Two Auckland university researchers have joined with international partners to develop a revolutionary biodegradable sensor for detecting blocked sewage pipes, using a similar technique to how we might find missing car keys.
Sewer systems are one of the most important parts of urban infrastructure. However, rapidly growing populations, ageing
infrastructure issues, and extreme climate change events are stressing facilities of urban networks.
As a result, drainage networks have seen an increasing number of fatberg formations, blockages, and raw sewage overflows. A fatberg is a very large mass of solid waste in a sewage system, consisting especially of congealed fat and personal hygiene products flushed down the toilet.
Moreover, like blockages, illicit or cross-connections can happen in several ways, with different environmentally damaging outcomes. Sewer cross-connections to the stormwater pipes are more problematic, as this releases human waste containing pathogens to receiving water bodies, such as marine or freshwater.
Alternatively, an illicit connection from stormwater to sewer can significantly increase wastewater volumes to the wastewater treatment plants (WWTPs) during rainy days. Stormwater, which Solving sewer network issues
with smart sensors is otherwise much less polluted than raw sewage, is then treated
as raw sewage, incurring additional costs, labour, and overflow risks at the WWTPs. So, detecting illicit or cross-connections is an important task.
At present, there are only a few options for identifying blockages, illicit/cross-connections, or structural deteriorations. Techniques such as dye testing, smoke testing, or CCTV visualisation exist, but they can be time-consuming and labour-intensive.
To better address sewer blockage and illicit connection,researchers from across three institutions came together to develop a suite of flushable ultra-high frequency identification (UHFRFID) sensors.
RFID technology, especially the ultra-high frequency kind (865-928 MHz), has been widely used in many industries and large-scale Internet of Things (IoT) applications, due to its simple architecture,real-time sensing capability, and versatile detection ranges.
There are a number of benefits of using UHF-RFID sensors in sewer systems. They are battery-free, have a long lifespan, are small in size, and low in cost. The UHF-RFID-based sensors used in the study cost under two dollars.
Each sensor has a unique serial number and a microchip that can store information, such as property names, street numbers and asset information. By properly using RFID technology, it is possible to precisely determine illicit or cross-connections specifically to a toilet bowl or gully trap of a household.
In their study, RFID-sensors were tested with various environmentally-friendly polymer materials to ensure sensors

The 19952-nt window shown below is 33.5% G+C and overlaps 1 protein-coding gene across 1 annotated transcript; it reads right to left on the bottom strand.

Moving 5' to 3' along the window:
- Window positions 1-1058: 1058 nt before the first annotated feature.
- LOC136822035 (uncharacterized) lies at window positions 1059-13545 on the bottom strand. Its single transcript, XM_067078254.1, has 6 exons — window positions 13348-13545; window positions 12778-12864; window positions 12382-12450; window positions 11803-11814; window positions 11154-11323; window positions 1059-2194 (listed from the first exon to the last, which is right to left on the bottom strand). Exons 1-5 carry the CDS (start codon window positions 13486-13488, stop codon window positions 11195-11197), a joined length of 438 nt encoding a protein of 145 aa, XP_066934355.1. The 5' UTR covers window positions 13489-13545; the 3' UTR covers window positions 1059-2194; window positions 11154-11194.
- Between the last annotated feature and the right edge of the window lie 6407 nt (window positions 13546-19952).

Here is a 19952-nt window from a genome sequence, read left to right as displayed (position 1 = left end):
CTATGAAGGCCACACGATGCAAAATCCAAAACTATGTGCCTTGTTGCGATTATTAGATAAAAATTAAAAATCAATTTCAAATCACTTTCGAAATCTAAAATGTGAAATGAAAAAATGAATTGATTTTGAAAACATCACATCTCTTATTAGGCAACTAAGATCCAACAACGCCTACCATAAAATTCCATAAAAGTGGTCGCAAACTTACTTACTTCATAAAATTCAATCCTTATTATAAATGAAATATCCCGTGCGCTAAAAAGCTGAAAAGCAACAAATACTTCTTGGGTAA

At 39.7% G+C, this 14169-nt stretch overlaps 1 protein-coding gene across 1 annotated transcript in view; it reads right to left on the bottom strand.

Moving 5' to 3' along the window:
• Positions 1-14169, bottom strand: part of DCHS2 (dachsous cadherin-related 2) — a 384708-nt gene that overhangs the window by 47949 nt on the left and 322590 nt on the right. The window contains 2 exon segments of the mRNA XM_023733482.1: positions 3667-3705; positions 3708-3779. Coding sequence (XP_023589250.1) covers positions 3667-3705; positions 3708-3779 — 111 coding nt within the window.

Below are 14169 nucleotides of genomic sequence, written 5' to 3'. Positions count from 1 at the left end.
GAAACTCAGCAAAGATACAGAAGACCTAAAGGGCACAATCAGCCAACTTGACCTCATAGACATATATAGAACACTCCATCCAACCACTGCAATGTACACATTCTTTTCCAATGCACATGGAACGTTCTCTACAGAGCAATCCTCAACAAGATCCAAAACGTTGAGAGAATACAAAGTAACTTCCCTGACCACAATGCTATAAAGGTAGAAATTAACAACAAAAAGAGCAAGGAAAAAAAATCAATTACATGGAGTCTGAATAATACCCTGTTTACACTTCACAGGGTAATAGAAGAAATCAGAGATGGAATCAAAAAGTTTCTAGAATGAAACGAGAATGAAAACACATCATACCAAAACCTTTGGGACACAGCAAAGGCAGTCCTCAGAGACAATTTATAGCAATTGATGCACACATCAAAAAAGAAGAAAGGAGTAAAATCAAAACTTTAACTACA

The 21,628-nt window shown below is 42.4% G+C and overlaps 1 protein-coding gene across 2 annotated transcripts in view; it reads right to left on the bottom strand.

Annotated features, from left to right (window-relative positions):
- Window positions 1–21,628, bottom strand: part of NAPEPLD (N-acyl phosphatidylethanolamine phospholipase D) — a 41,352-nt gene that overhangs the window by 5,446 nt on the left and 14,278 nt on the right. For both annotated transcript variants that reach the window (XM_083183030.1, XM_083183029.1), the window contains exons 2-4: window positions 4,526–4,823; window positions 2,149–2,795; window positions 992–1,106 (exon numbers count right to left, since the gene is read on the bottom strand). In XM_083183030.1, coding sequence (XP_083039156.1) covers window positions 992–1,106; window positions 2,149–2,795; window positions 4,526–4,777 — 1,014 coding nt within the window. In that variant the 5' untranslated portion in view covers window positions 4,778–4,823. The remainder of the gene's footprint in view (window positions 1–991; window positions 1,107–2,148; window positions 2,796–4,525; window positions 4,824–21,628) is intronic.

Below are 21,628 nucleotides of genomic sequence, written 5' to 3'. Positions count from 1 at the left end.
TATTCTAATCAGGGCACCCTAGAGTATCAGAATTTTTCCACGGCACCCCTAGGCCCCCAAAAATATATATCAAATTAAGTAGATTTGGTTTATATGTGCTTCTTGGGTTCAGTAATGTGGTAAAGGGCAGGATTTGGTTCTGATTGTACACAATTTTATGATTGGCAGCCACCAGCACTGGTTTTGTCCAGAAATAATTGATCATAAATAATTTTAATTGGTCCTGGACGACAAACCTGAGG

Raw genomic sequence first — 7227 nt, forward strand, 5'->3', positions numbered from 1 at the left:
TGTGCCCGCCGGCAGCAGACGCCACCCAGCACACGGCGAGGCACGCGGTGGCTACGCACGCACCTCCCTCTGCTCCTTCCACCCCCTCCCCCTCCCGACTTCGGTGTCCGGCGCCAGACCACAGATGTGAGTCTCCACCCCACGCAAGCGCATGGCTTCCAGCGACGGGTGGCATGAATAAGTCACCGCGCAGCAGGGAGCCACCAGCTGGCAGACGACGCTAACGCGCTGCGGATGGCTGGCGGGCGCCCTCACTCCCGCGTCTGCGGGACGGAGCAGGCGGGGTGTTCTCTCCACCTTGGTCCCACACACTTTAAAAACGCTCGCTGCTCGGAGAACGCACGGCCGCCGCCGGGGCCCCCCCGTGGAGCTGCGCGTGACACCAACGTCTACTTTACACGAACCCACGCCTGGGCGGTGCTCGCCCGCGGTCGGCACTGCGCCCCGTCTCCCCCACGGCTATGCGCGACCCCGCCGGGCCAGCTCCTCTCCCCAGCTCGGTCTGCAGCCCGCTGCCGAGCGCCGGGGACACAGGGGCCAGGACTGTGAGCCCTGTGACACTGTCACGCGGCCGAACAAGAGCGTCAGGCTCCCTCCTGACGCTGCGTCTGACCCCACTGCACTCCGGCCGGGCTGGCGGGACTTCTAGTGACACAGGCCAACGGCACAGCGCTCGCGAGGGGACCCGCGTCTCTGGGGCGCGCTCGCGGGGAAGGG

remained buoyant or floating on wastewater surfaces throughout their travel time in the sewer network. The research team finally landed on 3D-printed polylactic acid (PLA) structures that ensured substantial detecting ranges by allowing sensors to always align in the required direction in a sewer system. PLA is a biodegradable material that is compostable.
The team has also been developing completely biodegradable RFID sensors that do not create additional solid loadings to the sewer environment.
The finished sensors are designed to be small enough (each of them no larger than a cigarette lighter) and flushable via
a toilet bowl or directly released through a gully trap, creating WATER NEW ZEALAND SMART SENSORS a ‘non-invasive’ method.
The team conducted field trials with Auckland Council’s Healthy Waters department, Watercare, and Tonkin+Taylor.
With all the additional costs on top of the UHF-RFID sensors, such as antennas, RFID readers, computing power, and labour, the trials led to an estimated gross cost of $21 per property, with plenty of room for cost reduction.
Additionally, these sensors can be used to obtain hydraulic information of sewer networks, providing real-time input to
hydraulic models that predict scenarios like blockages.
They can also be used as digital tracers to provide network remapping solutions and buried property drainage directions in a cost-effective and efficient manner. When used in conjunction with GIS, it will be a high-throughput method of updating dated network records and confirming newly completed land developments.
The research is very exciting, partially because of the speed of the research. So far, the sensors have gone from an idea to successful field trials and real-life applications within a couple of years.
The team is poised to develop more IoT sensors to digitalise Three Waters Networks, for a more sustainable, resilient, and clean future.
The project is led by Drs Wei-Qin Zhuang and Colin Whittaker at the University of Auckland and Dr Ray Zhong at the University of Hong Kong. The project team also includes environmental engineering Ph.D. candidates Sundra Tatiparthi (also Three Waters engineer at Babbage Consultants) and Yashika De Costa (also environmental engineer at PDP Consultants), and two researchers from the University of Queensland, Dr Shihu Hu and Professor Zhiguo Yuan. All are co-authors in a recently published journal article in Water Research (Tatiparthi et al., 2021)
detailing results from field-trials with more ongoing studies.
For collaboration or more information, email Wei-Qin Zhuang (firstname.lastname@example.org)